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Marianne Cotter

Pastor Marianne Cotter poses in front of the sign at First United Methodist Church in Baraboo. The former pastor of Trinity United Methodist Church in Madison was recently appointed to the congregation.

There’s a new smiling face behind the pulpit at Baraboo’s First United Methodist Church.

The Rev. Marianne Cotter, who was appointed to the church after the Rev. Donna Miller announced that she would be retiring this summer, delivered her first sermon to her new congregation Sunday.

Cotter, a Wisconsin native, found her way into the ministry while attending Boston University in the early 1980s. Originally pursing graduate work in social ethics, she soon found herself drawn to the university’s School of Theology, a Methodist seminary and the alma mater of the Rev. Dr. Martin Luther King Jr.

Cotter remembered seeing the statue of the slain civil rights leader every day on campus and said the school’s strong commitment to teaching about social justice figured strongly into her decision to change focus.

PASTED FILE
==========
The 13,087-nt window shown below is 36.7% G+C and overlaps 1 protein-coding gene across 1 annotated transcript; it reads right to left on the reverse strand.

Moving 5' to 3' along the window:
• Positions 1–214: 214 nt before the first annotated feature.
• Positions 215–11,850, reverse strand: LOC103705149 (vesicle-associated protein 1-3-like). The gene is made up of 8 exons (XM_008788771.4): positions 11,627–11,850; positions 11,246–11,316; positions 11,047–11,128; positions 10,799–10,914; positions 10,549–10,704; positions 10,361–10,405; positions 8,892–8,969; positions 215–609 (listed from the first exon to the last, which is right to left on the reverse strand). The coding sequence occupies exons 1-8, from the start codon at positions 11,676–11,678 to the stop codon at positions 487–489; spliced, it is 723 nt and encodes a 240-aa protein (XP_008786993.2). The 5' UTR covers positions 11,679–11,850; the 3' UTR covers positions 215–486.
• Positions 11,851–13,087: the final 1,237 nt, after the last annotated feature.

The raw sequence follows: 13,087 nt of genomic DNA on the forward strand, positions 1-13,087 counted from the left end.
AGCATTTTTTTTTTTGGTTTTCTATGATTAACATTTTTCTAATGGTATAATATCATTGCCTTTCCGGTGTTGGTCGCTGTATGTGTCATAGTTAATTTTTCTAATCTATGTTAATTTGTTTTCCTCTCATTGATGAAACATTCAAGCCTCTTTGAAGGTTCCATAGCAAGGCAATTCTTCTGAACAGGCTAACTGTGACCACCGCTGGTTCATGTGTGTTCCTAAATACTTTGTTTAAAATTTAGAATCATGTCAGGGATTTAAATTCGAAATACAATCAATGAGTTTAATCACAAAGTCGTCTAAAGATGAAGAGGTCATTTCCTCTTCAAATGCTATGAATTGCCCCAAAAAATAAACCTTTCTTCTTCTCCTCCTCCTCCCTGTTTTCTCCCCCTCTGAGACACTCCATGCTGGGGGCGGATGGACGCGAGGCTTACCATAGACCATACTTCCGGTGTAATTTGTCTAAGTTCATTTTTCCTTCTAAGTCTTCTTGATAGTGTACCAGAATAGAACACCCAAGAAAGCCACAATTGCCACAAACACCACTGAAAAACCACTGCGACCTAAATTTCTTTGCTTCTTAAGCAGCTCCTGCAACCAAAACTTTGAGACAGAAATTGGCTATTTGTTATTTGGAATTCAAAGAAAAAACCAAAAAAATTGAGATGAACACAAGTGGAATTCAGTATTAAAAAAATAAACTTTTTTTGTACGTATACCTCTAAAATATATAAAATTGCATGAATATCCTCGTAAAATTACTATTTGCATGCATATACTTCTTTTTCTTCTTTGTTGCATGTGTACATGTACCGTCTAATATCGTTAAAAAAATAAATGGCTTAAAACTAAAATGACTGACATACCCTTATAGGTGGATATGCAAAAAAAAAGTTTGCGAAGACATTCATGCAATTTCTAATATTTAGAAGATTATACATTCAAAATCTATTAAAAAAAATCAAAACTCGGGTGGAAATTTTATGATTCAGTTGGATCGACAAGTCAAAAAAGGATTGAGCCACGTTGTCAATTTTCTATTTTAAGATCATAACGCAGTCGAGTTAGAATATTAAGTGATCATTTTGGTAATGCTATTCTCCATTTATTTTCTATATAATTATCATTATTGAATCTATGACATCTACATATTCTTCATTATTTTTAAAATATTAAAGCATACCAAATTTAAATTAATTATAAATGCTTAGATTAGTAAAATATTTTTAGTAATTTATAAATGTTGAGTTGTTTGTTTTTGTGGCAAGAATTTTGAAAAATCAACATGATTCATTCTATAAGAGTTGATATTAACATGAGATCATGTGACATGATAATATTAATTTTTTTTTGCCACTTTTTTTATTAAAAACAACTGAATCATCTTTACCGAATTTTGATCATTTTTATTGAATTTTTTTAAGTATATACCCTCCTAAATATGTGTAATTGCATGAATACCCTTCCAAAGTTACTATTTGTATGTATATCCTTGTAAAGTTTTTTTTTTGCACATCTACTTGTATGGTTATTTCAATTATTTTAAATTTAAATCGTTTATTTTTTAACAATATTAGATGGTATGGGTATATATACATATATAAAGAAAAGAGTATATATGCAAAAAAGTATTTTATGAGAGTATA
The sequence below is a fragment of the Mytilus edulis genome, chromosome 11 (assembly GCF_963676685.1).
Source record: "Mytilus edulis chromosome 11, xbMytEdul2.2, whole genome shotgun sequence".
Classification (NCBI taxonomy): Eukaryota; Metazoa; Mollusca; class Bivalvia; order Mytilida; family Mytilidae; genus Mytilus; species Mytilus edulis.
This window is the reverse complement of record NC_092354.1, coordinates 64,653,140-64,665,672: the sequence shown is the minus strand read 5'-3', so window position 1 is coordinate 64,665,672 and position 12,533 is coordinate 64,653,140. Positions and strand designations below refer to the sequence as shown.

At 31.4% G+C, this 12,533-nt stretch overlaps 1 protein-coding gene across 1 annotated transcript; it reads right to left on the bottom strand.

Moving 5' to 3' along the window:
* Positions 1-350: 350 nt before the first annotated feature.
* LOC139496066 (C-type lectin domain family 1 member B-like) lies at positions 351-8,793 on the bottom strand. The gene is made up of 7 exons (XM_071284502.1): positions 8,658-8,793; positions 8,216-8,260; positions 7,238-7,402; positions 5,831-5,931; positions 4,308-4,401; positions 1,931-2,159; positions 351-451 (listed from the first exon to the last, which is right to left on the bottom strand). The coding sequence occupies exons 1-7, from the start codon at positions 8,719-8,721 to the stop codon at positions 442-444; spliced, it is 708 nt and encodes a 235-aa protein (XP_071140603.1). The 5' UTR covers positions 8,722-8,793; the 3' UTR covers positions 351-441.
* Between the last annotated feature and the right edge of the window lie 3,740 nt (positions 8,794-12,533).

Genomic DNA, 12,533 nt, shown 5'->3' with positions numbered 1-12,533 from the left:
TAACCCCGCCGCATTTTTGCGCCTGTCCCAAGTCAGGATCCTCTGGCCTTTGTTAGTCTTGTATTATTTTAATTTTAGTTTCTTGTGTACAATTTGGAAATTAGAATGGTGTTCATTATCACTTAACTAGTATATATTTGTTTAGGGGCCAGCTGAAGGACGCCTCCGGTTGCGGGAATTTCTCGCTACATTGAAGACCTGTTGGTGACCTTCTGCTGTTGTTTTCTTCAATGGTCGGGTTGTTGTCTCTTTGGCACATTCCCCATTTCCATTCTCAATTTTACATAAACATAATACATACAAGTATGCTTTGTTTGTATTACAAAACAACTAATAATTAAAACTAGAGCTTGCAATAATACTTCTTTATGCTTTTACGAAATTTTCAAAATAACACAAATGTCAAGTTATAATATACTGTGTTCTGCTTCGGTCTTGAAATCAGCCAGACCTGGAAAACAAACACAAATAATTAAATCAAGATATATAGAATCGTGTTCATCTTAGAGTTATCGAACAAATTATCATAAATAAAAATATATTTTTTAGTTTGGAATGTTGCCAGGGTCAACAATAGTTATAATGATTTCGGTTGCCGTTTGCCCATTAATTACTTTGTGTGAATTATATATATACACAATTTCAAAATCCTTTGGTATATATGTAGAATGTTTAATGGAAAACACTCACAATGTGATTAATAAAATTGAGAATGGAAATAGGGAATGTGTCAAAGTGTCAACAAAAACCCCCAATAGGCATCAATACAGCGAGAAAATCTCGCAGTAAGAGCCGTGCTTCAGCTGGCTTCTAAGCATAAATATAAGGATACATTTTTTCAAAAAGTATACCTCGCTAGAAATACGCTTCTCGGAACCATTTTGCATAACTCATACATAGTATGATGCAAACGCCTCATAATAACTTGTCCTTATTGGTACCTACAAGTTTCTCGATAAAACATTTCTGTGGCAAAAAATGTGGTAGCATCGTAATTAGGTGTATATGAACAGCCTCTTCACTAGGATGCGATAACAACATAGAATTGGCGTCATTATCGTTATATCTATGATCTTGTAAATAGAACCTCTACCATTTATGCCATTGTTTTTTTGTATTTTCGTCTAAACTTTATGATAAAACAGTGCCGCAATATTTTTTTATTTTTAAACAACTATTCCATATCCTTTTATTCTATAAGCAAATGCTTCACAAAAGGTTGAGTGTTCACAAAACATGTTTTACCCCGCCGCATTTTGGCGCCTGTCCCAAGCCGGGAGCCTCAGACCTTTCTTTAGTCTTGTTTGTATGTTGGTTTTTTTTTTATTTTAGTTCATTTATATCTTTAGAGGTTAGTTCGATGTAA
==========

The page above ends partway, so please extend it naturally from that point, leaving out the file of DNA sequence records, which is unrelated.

“I began to sense that God could use my gifts and skills better in the ministry than in college teaching,” she said, sitting next to some unpacked boxes in her Baraboo office.

Cotter, who had grown up in a Unitarian Universalist congregation, graduated in 1984 and was ordained in the Unitarian Universalist Association.

After graduating from seminary, she became engaged to the Rev. Jim Cotter, one of her former classmates who had been ordained in the United Methodist Church. Jim Cotter, a Madison native, was serving as a pastor near Chippewa Falls. The two married in 1985 and moved to Jim Falls, near Eau Claire, where Marianne Cotter served a nearby Unitarian Universalist community part-time.

In the 1980s and ‘90s, the spouses alternated between serving as pastors in their respective denominations and staying home full-time to care for their two young sons.

While Jim Cotter was serving a church in Bonduel, near Shawano, Marianne Cotter began to feel a calling within.

“During that time, I became a United Methodist,” she said.